T HE I NVENTION OF PCR Mullis's little silver Honda Civic was purring through the vineyards and redwoods of the Anderson Valley; and his mind wandered. Life is sweet, he thought: 'I am a big kid with a new car and a full tank of gas. I have shoes that fit. I have a woman sleeping next to me and an exciting problem, a big one.' At mile-marker on Highway he had both the presence of mind and the sense of history to note the exact spot, if not the month - the epiphany arrives. 'Holy s__,' Mullis cries out, and his girlfriend almost, but not quite, wakes up. He pulls the Honda to the side of the road to write down his ideas and check his calculations. Within feverish minutes, the problem is solved, and Mullis is left with the mop-up operation of getting PCR actually to work. This takes almost two years, and the original report was famously rejected by both Nature and Science.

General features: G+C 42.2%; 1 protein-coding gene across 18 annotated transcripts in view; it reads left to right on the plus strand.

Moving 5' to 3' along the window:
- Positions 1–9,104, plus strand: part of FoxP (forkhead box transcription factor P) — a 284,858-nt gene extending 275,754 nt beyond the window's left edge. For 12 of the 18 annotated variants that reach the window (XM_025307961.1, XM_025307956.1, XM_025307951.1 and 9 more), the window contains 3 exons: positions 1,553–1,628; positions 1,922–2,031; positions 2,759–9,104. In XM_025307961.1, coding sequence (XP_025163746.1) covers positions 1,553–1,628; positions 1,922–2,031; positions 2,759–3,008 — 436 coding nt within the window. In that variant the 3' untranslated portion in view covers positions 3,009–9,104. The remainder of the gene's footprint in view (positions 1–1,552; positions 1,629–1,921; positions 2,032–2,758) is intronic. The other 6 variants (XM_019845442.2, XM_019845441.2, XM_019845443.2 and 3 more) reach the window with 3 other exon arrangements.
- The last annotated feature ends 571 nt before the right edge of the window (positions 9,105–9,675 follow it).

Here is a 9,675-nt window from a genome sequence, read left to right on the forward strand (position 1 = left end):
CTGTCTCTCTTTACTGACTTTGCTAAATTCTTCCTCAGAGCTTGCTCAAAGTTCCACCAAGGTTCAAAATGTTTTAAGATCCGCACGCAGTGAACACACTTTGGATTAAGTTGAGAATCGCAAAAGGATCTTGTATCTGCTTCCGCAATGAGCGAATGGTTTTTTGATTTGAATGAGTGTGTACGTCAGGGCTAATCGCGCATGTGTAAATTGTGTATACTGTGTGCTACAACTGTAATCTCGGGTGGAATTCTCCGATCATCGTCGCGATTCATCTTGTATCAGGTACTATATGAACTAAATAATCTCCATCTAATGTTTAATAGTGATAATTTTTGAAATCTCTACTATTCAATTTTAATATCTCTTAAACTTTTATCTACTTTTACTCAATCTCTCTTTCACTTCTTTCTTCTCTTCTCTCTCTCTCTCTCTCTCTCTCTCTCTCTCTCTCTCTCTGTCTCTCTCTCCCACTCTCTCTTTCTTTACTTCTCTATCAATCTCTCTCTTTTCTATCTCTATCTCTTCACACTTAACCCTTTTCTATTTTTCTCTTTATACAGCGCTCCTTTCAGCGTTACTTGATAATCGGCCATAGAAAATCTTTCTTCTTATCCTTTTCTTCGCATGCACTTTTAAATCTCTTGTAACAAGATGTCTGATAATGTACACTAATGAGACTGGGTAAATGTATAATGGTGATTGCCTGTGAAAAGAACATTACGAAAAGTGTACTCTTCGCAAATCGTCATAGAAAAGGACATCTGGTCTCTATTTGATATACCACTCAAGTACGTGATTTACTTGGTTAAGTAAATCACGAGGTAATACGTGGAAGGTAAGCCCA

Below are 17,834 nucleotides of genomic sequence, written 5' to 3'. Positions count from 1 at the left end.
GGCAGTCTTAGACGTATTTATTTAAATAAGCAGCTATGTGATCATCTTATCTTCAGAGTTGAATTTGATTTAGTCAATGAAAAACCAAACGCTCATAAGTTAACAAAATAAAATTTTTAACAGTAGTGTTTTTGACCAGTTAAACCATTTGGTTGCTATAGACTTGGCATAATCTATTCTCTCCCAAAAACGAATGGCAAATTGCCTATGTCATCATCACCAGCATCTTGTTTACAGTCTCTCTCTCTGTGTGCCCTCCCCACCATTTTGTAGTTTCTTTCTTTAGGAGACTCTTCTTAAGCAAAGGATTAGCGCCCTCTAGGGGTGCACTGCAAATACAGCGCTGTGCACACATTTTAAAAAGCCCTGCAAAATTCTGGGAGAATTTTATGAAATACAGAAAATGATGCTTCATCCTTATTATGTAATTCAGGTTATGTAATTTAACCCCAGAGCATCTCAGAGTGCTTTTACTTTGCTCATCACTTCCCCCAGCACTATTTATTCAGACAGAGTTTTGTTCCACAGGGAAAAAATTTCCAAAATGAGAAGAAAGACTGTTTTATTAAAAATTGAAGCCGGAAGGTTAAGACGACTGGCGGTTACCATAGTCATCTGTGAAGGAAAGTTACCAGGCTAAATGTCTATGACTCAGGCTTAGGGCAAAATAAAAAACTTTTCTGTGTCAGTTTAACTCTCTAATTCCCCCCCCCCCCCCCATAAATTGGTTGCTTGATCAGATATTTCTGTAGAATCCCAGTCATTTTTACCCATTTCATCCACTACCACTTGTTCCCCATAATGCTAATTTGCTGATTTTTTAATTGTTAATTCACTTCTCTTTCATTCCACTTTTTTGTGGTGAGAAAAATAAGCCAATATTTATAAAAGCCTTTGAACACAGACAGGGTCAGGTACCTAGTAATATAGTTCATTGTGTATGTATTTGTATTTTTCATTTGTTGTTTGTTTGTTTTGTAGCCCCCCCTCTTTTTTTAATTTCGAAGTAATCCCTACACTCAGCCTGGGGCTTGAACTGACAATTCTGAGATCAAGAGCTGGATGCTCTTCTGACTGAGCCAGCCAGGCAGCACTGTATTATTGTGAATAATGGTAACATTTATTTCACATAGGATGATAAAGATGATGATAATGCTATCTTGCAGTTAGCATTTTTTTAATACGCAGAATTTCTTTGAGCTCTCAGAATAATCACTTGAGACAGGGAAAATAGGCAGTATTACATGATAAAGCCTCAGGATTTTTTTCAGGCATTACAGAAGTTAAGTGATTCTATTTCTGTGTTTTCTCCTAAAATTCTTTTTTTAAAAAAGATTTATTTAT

K ARY M ULLIS T RIVIA Mullis repeatedly asserts that he was ripped off financially by the greedy confederacy of dunces who were his colleagues at Cetus. He got a $10,000 bonus, and Cetus cleared $300 million when the patent rights to PCR were sold to Hoffman-LaRoche - possibly the most ever paid for a patent. (http://barometer.orst.edu/0102/02winter/020207/020207n6.html)http://barometer.orst.edu/0102/02winter/020207/020207n6.html A few years ago he started up a company - GeneStones - that would copy the DNA in hair or skin samples of famous people, multiply it by PCR, and then implant it in artificial gemstones, where it would appear as 'a white, ethereal cloud'. Depending on the setting and production-run, $75 to $200 would get you John F. Kennedy, Napoleon or Marilyn Monroe on your finger. (http://barometer.orst.edu/0102/02winter/020207/020207n6.html)http://barometer.orst.edu/0102/02winter/020207/020207n6.html His first published scientific paper, in the premier scientific journal Nature in 1986, described how he viewed the universe while on LSD - pocked with black holes containing antimatter, for which time runs backward. He has been known to show photographs of nude girlfriends during his lectures. (http://www.virusmyth.net/aids/data/cfmullis.htm) We tortured the cows. We sliced apples and slipped them onto the electric fence that contained them in the newer parts of the pasture. Cows like apples and they kept trying. – K. Mullis,www.nobel.se/chemistry/laureates/1993/mullis-autobio.html